Inside Coin World: Carson City Mint turns 150 years old
- Published: Jan 17, 2020, 10 AM
Every weekly and monthly issue of Coin World has content exclusive to the print and digital editions, including columns and features that appear nowhere else.
Here is a preview of three of those exclusive articles in the February 2020 monthly issue.
Cover feature: Carson City Mint is 150 years old
The Carson City Mint celebrates its 150th anniversary in February, with officials at the Nevada State Museum, which is housed in the former Mint structure, planning a range of events and even issuing a medal struck on the facility’s original coining press.
In his cover feature, senior staff writer Paul Gilkes reviews the history of the Carson City Mint and the coins it struck, all bearing the famed CC Mint mark. In a second article accompanying the main feature, he offers a Carson City Mint expert’s recommendations on how to collect the coins from the Mint.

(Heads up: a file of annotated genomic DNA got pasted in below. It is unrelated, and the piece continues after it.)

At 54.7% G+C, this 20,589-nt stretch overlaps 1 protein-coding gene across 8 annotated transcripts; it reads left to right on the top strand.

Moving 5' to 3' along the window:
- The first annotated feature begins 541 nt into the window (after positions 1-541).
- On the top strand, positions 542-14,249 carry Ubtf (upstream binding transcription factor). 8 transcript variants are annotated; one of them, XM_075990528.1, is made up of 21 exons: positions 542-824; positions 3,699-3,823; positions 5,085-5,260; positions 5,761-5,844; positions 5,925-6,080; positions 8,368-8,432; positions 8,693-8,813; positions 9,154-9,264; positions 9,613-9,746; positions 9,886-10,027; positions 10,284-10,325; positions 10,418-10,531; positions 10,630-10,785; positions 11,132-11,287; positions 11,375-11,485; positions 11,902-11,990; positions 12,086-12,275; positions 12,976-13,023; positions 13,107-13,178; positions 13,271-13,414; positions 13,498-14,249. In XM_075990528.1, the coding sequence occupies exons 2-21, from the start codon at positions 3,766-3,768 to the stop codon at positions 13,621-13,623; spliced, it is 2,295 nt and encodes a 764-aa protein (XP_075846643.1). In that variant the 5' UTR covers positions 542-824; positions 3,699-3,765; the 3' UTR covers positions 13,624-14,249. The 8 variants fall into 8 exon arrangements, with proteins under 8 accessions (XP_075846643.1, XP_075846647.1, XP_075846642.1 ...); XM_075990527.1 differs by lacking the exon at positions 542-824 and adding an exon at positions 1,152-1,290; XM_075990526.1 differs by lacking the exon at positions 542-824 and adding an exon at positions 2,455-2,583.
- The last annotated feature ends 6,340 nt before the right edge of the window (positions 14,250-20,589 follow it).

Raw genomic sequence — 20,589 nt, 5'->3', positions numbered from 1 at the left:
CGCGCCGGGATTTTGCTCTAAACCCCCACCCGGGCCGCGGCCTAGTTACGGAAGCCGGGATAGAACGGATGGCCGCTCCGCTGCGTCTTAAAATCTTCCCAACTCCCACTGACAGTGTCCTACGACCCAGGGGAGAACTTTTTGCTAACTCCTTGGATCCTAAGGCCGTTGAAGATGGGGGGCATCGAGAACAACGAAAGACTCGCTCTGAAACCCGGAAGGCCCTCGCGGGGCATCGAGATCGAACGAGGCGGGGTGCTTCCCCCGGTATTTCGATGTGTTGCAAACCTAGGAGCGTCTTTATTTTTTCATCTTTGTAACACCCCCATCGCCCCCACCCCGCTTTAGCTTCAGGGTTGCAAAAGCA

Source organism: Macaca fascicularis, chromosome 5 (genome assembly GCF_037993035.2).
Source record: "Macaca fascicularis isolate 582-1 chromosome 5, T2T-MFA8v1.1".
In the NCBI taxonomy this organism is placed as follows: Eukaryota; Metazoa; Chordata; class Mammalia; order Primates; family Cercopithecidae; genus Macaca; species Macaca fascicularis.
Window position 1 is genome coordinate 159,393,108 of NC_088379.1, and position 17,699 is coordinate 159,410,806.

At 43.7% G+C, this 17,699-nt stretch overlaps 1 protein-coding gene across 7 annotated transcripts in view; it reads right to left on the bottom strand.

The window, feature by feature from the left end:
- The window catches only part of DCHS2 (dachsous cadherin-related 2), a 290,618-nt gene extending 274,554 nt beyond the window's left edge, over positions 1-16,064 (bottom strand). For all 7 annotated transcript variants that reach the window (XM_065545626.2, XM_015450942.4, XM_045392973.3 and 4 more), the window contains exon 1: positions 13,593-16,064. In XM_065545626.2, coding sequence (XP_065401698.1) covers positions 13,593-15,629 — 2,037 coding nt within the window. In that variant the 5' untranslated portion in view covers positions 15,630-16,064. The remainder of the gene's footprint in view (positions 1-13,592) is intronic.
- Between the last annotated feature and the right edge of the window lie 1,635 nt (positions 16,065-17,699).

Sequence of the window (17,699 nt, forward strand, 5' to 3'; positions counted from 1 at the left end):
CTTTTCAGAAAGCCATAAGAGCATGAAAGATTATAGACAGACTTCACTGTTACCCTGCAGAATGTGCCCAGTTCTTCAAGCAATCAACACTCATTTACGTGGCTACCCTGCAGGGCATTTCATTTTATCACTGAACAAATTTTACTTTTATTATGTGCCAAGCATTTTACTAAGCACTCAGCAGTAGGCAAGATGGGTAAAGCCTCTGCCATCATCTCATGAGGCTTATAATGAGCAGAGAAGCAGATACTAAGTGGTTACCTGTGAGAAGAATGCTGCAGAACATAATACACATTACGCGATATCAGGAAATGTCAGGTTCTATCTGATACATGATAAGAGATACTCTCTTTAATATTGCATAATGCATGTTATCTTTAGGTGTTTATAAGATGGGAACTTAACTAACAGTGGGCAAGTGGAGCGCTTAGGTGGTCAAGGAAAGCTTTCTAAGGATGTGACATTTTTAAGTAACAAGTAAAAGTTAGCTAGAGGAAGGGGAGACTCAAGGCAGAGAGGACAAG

To learn more, read both of Paul’s features in the digital and print editions of the February issue of Coin World.
An Insider’s View: U.S. gold coin hoards in Europe
Longtime professional numismatist David Hall writes about the vast hoards of U.S. gold coins residing in Europe and how they have changed the market for the coins over the years.
“Many U.S. gold coins found their way overseas, and during the past few decades many of them are making their way back to this country, including a huge hoard now entering the U.S. market,” he writes. When they did, the coins could change a market. For example, “In the late 1970s, about 50 to 60 Choice Uncirculated 1909-S and 40 to 50 1911-S Indian Head $10 eagles were discovered. Before the discovery, both dates were almost unheard of in Mint State condition.”
To learn more, read David’s column in the digital and print editions of the February issue of Coin World.
“The signature feature of any ‘off-metal’ error is a metallic composition fundamentally at odds with expectations,” writes Mike Diamond in his “Collectors’ Clearinghouse” column in the Jan. 27 issue. He adds, “Off-metal ‘discs’ (a term that encompasses both blanks and planchets) can be sorted into several subtypes,” listing six specific kinds.
“Beyond these categories, off-metal errors become increasingly hard to define,” he writes. “Much of the uncertainty relates to incorrect compositions that arise during the production and processing of coin metal discs.”
To learn more, read Mike’s column in the digital and print editions of the February issue of Coin World.
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